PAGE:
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A Cape Cod Notebook

A Cape Cod Notebook

Kathy Shorr



A Cape Cod Notebook can be heard every Tuesday morning at 8:45am and afternoon at 5:45pm.

It's commentary on the unique people, wildlife, and environment of our coastal region.

A Cape Cod Notebook commentators include:

Robert Finch, a nature writer living in Wellfleet who created, 'A Cape Cod Notebook.' It won the 2006 New England Edward R. Murrow Award for Best Radio Writing. He has lived on and written about Cape Cod for forty years. He is the author of six collections of essays, including "The Iambics of Newfoundland" (Counterpoint Press), and co-editor of "The Norton Book of Nature Writing." His new book, "The Outer Beach: A Thousand-Mile Walk Along Cape Cod’s Atlantic Shore."

Mary Bergman, originally from Provincetown, now lives on Nantucket.  She is a writer and historian, working in historic preservation and writing a novel. 

Nelson Sigelman is an award winning former reporter, outdoor writer and author. He has been honored by the Outdoor Writers Association of America, the New England Outdoor Writers Association and the New England Press Association. His most recent book is Martha’s Vineyard Outdoors, Fishing, Hunting and Avoiding Divorce on a Small Island. He currently works part time for the Tisbury Shellfish Department and lives with his wife Norma in Vineyard Haven.

Susan Moeller - Susan Moeller is a freelance writer and editor who was a reporter and editor with the Boston Herald and Cape Cod Times. She’s lived on the Cape for 45 years and when not working, swims, plays handbells, pretends to garden and walks her dog, Dug. She lives in Cummaquid.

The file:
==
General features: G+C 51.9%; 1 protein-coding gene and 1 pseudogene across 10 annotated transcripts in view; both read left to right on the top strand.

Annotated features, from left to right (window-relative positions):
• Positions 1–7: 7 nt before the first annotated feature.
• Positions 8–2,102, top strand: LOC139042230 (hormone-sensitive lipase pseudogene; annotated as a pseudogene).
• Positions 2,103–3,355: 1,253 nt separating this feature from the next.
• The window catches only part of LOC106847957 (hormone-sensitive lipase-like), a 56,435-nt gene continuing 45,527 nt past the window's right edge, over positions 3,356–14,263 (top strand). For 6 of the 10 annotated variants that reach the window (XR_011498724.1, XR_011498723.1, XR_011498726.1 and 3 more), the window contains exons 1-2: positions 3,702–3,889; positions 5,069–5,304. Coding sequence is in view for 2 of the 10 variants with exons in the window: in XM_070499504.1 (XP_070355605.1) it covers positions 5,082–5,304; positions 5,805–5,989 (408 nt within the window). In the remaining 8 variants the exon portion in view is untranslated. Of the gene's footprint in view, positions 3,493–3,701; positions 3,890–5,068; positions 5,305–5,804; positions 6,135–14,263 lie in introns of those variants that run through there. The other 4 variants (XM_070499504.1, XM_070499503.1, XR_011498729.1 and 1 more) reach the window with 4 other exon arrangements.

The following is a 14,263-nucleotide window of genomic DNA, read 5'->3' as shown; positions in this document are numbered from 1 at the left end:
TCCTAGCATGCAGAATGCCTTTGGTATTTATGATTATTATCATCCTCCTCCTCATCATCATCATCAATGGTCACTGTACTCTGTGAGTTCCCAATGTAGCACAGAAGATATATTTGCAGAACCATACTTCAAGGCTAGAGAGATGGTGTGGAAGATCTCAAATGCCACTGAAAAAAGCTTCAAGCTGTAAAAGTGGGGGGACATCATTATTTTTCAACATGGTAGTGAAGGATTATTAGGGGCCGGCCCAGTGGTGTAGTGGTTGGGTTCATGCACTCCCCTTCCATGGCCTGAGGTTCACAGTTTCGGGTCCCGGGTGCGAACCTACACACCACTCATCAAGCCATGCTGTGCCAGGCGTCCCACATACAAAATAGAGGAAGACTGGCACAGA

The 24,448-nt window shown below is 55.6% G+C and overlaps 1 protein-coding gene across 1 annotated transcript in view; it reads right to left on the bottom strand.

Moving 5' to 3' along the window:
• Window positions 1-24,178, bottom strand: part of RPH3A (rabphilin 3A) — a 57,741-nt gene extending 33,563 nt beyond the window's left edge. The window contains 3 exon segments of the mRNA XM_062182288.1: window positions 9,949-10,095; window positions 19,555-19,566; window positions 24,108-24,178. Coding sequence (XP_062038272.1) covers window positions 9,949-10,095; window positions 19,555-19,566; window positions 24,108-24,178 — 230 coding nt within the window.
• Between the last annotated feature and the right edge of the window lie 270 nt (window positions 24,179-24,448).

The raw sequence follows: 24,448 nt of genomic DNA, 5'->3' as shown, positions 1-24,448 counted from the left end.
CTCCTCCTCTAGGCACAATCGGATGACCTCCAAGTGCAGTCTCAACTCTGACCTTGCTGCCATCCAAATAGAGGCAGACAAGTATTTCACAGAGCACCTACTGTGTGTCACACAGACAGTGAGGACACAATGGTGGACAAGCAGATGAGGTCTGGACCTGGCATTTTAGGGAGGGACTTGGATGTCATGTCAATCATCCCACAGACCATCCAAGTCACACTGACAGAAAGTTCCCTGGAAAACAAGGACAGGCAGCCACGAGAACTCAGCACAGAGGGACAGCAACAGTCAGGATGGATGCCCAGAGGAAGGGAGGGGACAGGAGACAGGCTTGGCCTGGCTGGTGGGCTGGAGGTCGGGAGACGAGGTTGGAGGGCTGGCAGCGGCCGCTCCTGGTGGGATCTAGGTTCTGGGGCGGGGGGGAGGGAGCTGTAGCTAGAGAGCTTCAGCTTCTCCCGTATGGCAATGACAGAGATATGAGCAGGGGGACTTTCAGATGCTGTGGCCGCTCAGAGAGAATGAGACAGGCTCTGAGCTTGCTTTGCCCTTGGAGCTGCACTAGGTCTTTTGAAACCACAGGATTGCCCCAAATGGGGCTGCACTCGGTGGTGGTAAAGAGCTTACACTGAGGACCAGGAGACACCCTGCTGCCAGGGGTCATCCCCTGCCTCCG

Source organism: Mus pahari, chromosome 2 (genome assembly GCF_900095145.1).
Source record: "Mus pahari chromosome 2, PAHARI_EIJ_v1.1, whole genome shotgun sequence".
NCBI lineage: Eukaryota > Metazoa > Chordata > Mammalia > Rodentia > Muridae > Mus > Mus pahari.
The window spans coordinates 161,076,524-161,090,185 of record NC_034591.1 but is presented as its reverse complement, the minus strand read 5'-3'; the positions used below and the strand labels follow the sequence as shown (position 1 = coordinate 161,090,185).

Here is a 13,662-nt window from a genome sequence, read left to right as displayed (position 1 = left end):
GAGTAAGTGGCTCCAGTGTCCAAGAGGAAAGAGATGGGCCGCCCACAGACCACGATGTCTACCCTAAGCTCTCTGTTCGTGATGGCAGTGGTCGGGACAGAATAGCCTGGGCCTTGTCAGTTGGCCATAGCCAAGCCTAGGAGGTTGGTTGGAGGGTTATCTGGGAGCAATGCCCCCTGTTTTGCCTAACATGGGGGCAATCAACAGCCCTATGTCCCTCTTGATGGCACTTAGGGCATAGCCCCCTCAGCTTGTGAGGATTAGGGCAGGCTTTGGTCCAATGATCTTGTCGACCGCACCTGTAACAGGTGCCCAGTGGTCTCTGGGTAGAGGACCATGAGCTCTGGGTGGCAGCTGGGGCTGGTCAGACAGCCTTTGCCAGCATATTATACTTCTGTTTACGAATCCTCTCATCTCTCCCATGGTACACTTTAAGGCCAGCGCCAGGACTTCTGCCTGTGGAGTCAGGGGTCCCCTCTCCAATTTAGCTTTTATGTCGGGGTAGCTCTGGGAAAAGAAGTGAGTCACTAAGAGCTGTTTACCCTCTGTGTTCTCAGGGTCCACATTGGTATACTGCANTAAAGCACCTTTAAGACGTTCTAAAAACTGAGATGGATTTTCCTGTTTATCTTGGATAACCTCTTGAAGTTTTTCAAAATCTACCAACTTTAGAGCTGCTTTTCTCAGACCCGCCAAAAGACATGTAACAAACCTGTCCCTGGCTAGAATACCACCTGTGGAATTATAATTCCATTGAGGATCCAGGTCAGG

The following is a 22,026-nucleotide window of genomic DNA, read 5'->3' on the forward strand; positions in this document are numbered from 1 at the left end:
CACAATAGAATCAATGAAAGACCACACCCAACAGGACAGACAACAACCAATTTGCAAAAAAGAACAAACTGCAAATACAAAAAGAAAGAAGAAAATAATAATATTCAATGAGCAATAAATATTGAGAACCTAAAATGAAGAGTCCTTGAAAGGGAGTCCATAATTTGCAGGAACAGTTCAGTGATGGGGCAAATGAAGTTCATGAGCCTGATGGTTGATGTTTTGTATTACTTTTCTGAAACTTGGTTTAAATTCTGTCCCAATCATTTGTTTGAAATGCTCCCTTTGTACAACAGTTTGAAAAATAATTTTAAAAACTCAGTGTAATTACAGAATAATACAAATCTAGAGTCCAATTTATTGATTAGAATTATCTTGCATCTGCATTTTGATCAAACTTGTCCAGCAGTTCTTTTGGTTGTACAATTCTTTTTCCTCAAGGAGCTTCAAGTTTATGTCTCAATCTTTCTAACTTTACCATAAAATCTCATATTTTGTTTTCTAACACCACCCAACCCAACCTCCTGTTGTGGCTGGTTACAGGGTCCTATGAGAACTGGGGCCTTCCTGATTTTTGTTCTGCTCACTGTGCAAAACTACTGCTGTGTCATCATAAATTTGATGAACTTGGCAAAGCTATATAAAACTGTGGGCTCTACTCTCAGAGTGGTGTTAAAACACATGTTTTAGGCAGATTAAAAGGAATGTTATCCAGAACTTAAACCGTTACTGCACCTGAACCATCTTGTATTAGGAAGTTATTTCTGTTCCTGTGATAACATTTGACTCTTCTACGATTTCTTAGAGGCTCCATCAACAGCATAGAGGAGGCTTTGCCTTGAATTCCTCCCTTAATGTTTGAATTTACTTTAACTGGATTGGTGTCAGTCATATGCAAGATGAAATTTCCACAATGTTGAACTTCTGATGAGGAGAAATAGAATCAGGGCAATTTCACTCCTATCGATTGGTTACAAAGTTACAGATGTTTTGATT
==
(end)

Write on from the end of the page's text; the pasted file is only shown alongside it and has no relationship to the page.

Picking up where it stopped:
Dennis Minsky's career as a field biologist began in 1974, at Cape Cod National Seashore, protecting nesting terns and plovers.  A Provincetown resident since 1968, he returned full time in 2005.  He is involved in many local conservation projects, works as a naturalist on the Dolphin Fleet Whale Watch, and tries to write.





 A Cape Cod Notebook is made possible in part with support from Titcomb’s Bookshop on Route 6A in East Sandwich.

Ways to Connect
  • I’ve been getting a lot of mixed signals from Mother Earth lately. On my early morning walk yesterday I saw an optimistic chipmunk, then a freshly dead garter snake that probably should have stayed in bed another two months.
  • As I write this, Red Knots feel very far away. To be more precise, 7000 miles and three months away. These Arctic nesting shorebirds are marathon migrators, traveling from well above the Arctic circle to wintering areas at the other end of the planet each year.
  • It’s Valentine's Day, which means it’s time to sort through the picked over remains of the greeting cards to find the least groanworthy one. But us people aren’t the only ones suffering though – I mean reveling in love this time of year – it’s also courtin’ season for many species of birds.
  • This past weekend I was tasked with leading a duck and eagle safari on behalf of the remarkable Harwich Conservation Trust. With a full roster of 15 hopeful birdwatchers, my plan was to check various spots around the big pond complex in Harwich and Brewster, a great area to see winter ducks and the eagles that eat them.
  • Yesterday was a typical Tuesday. I was working at my desk at Wellfleet Bay sanctuary, while trickling through the back of my mind was that little stream of anxiety about what this week’s bird report should be about.
  • This time the snow stuck. It was the perfect snow – not enough to shovel but enough to fuel a weekend of sledding and several days of successful wildlife tracking.
  • Yesterday morning I thought I might make this week’s piece about birding in snow, then, in true Cape Cod fashion, that lovely snow was gone within a few hours.
  • On a frozen morning last week I stopped to sort through ducks at Town Cove in Orleans, a place that accumulates all sorts of waterfowl when other spots start to freeze.
  • Every year around this time I can be heard carrying on about the Christmas Bird Counts – which rare birds were seen where, what count had the most species, and so on. This “sports page” account of the counts is fun way to look at it, but it doesn’t mean much in the big picture.
  • While this is the season of Christmas Bird Counts, wherein highly trained hit squads of birders comb all the birdy hotspots and seldom visited back roads of the Cape and beyond, it is not correct to think of one of these counts as a complete census.